A few decades ago I was an operator on Burroughs mainframes. On night shift when all the excitement of the nightly batch processing and print run was over it was occasionally possible to load up a tape with "men's magazine" pictures (if you're thinking cars, fishing, woodworking you'd be wrong).
These would print out an image on what I recall was a 1200 lines per minute drum-type line printer. Your reward was a picture assembled from 3 strips of music-score each about 8 pages long. Each character position would be overprinted with up to every one of the 7 bit ASCII character set to make up "pixels" of appropriate shades of black. The final image was approaching 400x600 "pixels".
The Burroughs on-site engineers weren't too happy as the print-hammer drivers were not really expected to work that hard, the 132-column wide printer ribbons took quite a hammering and the print drum might need a clean (alcohol and toothbrush).
Each printout took about 20 minutes of mainframe & printer time at what cost nobody dare contemplate and the activity was, to say the least, frowned upon by the shift managers - but they needed to take their meal-breaks...
I've still got two printouts maybe it's time to put them on eBay...
132 little electromagnet assemblies, each delivering enough impulse to a hammer to bang the paper and ribbon onto the right character of the rotating drum and then get out of the way /fast/. Printing long sequences of the same character in the same column was particularly cruel- particularly when you allow that Burroughs at that time wasn't exactly renowned for its R&D expenditure and the printer electronics was basically 1960s technology.
Even worse was the "comb" of magnets interleaved with the hammers. This was inherently fragile and was inclined towards "rapid unscheduled disassembly": I'm sure I've got a few bits in a gash box since in their day they were quite usefully strong.
Don't get me going on Burroughs's power supplies, which typically had lots of transistors in parallel which were inclined to "unzip" releasing things into the atmosphere that today would be considered Very Bad News Indeed.
"[...] which typically had lots of transistors in parallel which were inclined to "unzip" [...]"
Our line printers had a similar design whereby a lot of beefy transistors(2N3055?) were wired in an interdependent way. If one died then an overstress failure rippled through the rest of them. IIRC Beryllium Oxide was the toxic powder inside them.
Michael H.F. Wilkinson - "several smart Alecs decided to use the Turing completeness of postscript to compute a Mandelbrot fractal on the printer"
Hey! Were you spying on me?
In my defence, I never printed it when students were queuing to print their theses, and I later used the PS knowledge acquired to implement page accounting. The Boss was in favour of charging by file size, until I pointed out the effect of changing the parameter for showpage. The fly in the ointment was that the IBM printer only updated the page count at the end of a job, so you could avoid paying by switching the printer off during the last page. IIRC, the Apple printer did not have that flaw.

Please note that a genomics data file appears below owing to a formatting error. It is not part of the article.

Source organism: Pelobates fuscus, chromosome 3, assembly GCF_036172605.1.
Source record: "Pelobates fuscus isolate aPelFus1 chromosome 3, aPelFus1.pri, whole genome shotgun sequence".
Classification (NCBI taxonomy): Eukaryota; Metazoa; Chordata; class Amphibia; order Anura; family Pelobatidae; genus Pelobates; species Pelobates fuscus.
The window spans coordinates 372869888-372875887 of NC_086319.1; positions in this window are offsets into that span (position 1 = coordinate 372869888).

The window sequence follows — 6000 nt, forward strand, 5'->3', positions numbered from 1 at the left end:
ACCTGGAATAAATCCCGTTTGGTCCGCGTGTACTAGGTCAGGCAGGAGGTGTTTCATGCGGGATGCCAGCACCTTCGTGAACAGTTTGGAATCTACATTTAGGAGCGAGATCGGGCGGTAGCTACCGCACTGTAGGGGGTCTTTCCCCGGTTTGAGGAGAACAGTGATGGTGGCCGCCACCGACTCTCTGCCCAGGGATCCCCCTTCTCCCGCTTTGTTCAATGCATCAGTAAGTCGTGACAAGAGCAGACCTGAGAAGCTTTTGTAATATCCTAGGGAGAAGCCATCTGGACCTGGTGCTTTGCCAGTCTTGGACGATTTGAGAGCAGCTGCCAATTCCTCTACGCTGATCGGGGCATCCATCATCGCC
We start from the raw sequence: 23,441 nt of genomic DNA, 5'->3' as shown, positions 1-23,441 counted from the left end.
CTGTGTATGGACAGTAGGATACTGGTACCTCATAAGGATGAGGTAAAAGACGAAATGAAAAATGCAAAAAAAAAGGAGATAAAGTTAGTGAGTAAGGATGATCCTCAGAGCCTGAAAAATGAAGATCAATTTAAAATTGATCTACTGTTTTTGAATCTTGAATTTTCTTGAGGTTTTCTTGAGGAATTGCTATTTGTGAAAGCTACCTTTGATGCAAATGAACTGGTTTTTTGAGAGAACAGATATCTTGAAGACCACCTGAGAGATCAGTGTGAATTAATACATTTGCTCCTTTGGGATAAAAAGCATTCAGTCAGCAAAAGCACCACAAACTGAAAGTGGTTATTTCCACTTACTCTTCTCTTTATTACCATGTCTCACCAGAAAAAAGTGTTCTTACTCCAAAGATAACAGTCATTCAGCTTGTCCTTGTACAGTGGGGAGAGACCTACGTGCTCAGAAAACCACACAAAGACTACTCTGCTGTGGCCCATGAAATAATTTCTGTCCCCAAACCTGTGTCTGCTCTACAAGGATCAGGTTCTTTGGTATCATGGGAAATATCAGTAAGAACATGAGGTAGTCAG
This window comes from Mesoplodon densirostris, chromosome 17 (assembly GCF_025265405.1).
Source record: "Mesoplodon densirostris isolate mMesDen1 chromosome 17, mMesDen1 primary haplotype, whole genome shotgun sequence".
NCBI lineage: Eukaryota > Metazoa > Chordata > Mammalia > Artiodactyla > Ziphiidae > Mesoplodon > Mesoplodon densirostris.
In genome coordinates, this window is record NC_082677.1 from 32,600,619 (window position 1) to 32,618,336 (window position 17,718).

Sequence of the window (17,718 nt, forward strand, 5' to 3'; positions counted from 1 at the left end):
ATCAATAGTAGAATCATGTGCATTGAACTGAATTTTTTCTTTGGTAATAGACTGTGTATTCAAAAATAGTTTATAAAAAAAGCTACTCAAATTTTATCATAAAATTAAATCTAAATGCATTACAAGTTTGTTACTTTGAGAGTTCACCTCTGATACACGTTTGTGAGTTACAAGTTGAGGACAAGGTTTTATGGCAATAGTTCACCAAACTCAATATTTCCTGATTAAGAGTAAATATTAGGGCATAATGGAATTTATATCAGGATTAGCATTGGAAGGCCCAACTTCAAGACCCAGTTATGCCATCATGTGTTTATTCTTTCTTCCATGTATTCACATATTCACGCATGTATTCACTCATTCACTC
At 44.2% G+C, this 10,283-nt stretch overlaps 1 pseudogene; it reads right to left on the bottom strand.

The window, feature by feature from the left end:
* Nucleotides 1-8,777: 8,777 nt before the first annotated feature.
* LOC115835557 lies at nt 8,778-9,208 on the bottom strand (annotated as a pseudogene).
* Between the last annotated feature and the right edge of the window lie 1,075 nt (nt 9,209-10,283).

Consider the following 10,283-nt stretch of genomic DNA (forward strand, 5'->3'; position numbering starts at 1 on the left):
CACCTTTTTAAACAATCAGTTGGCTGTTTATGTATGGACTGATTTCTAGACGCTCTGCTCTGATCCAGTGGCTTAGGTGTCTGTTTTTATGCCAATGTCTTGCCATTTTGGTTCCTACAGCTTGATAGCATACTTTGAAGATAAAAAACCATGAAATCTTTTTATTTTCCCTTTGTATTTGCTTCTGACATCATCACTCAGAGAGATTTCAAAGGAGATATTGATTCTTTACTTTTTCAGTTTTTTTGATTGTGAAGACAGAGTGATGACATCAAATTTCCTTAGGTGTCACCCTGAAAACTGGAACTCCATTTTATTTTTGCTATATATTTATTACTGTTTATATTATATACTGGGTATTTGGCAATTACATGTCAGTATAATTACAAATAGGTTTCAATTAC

Delight the user: not much beyond sending a file to some user with accomanying words watch this! Which would result in an immediate shutdown. Those were the days before we even started to worry about Y2k.
Anyhow, regarding system usage, a colleague used to download a stack of data and processed them in MS Access on his local machine. Each single step would take at least one full day, the whole procedure well over a week. I, having to reproduce this calculations, abhoring said tool and showing a lack of patience, rewrote the queries and ran them directly on the production SQL servers. The whole shebang completed within a few minutes. That is, certainly less than an hour, or so. During which the system was not exactly responsive. Much to delight of the real users...
After some friendly nugding by the IT operations team I redesigned the queries again to run well under five minutes and ran them outside office hours.
That's giving me nightmares of working with the IT Boss from hell*. He developed an Access database for extracting the data from the production server, which then exported Excel spreadsheet reports for finance. The database took over 8 hours to complete, and eventually had to be split into several databases joined together as it hit the 2Gb file size limit. He was doing an ODBC into the server, and pulling EVERYTHING. Then selecting just the tables he needed into queries. Then selecting those queries and filtering.
I rewrote the whole thing dumping all the tables he didn't need and only bringing in the data that was required, so all the filtering was done on the initial ODBC connection. The result ran in just under an hour and took up a lot less space. Also meant if there were any issues with the overnight run it was possible to rerun in the morning, debug any issues, and still get the report out before lunch.
* Mentioned elsewhere, same guy who claimed to be so super intelligent he graduated with 6 degrees after doing them all at the same time over 18 months, was an Olympic archer, friends with Branson, professional level concert pianist, owned a Cray II computer, ran his own multi-million dollar business selling data to the oil industry on the side, and yet would not accept that VAT meant "added tax" (he was calculating VAT as 17.5% of the final sales price).
About four years ago I was called into a meeting with some IBM project team that my lot had paid to deal with mainframe congestion issues.